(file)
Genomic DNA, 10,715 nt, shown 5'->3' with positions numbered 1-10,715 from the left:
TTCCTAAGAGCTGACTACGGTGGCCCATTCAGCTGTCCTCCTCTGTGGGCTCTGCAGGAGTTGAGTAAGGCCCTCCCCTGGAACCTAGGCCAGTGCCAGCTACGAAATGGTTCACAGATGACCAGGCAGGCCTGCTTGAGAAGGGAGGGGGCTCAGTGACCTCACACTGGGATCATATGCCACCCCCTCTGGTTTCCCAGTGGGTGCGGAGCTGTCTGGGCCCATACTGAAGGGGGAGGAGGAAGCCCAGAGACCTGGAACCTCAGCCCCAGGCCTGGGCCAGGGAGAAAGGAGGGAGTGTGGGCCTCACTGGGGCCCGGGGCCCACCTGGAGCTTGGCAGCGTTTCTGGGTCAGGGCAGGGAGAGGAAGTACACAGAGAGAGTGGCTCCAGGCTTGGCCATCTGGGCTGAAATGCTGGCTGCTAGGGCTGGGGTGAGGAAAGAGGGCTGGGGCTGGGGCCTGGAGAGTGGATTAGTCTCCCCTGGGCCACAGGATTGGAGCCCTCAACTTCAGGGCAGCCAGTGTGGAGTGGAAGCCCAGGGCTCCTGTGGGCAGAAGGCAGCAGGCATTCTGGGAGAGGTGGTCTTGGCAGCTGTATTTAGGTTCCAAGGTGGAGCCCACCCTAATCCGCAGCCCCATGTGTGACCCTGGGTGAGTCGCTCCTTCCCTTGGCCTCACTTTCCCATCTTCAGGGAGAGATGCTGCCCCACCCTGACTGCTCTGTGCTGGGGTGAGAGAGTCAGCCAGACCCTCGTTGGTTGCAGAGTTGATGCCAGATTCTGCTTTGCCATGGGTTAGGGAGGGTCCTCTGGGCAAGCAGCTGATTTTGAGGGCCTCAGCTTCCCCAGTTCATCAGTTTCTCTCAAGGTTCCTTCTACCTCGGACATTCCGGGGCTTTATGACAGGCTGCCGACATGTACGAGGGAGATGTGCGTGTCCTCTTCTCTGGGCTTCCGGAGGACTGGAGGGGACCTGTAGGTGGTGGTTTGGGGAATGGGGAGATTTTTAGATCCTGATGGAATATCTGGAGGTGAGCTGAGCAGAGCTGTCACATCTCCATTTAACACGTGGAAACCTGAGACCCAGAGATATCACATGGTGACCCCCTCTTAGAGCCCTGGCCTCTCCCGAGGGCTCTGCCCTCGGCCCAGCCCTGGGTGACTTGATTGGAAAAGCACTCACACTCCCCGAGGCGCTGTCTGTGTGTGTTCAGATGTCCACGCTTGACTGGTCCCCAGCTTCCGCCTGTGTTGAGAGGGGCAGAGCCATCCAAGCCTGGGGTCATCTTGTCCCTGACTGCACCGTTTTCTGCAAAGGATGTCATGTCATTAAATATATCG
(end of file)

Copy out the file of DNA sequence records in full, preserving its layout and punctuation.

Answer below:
Genomic DNA, 10,715 nt, shown 5'->3' with positions numbered 1-10,715 from the left:
TTCCTAAGAGCTGACTACGGTGGCCCATTCAGCTGTCCTCCTCTGTGGGCTCTGCAGGAGTTGAGTAAGGCCCTCCCCTGGAACCTAGGCCAGTGCCAGCTACGAAATGGTTCACAGATGACCAGGCAGGCCTGCTTGAGAAGGGAGGGGGCTCAGTGACCTCACACTGGGATCATATGCCACCCCCTCTGGTTTCCCAGTGGGTGCGGAGCTGTCTGGGCCCATACTGAAGGGGGAGGAGGAAGCCCAGAGACCTGGAACCTCAGCCCCAGGCCTGGGCCAGGGAGAAAGGAGGGAGTGTGGGCCTCACTGGGGCCCGGGGCCCACCTGGAGCTTGGCAGCGTTTCTGGGTCAGGGCAGGGAGAGGAAGTACACAGAGAGAGTGGCTCCAGGCTTGGCCATCTGGGCTGAAATGCTGGCTGCTAGGGCTGGGGTGAGGAAAGAGGGCTGGGGCTGGGGCCTGGAGAGTGGATTAGTCTCCCCTGGGCCACAGGATTGGAGCCCTCAACTTCAGGGCAGCCAGTGTGGAGTGGAAGCCCAGGGCTCCTGTGGGCAGAAGGCAGCAGGCATTCTGGGAGAGGTGGTCTTGGCAGCTGTATTTAGGTTCCAAGGTGGAGCCCACCCTAATCCGCAGCCCCATGTGTGACCCTGGGTGAGTCGCTCCTTCCCTTGGCCTCACTTTCCCATCTTCAGGGAGAGATGCTGCCCCACCCTGACTGCTCTGTGCTGGGGTGAGAGAGTCAGCCAGACCCTCGTTGGTTGCAGAGTTGATGCCAGATTCTGCTTTGCCATGGGTTAGGGAGGGTCCTCTGGGCAAGCAGCTGATTTTGAGGGCCTCAGCTTCCCCAGTTCATCAGTTTCTCTCAAGGTTCCTTCTACCTCGGACATTCCGGGGCTTTATGACAGGCTGCCGACATGTACGAGGGAGATGTGCGTGTCCTCTTCTCTGGGCTTCCGGAGGACTGGAGGGGACCTGTAGGTGGTGGTTTGGGGAATGGGGAGATTTTTAGATCCTGATGGAATATCTGGAGGTGAGCTGAGCAGAGCTGTCACATCTCCATTTAACACGTGGAAACCTGAGACCCAGAGATATCACATGGTGACCCCCTCTTAGAGCCCTGGCCTCTCCCGAGGGCTCTGCCCTCGGCCCAGCCCTGGGTGACTTGATTGGAAAAGCACTCACACTCCCCGAGGCGCTGTCTGTGTGTGTTCAGATGTCCACGCTTGACTGGTCCCCAGCTTCCGCCTGTGTTGAGAGGGGCAGAGCCATCCAAGCCTGGGGTCATCTTGTCCCTGACTGCACCGTTTTCTGCAAAGGATGTCATGTCATTAAATATATCG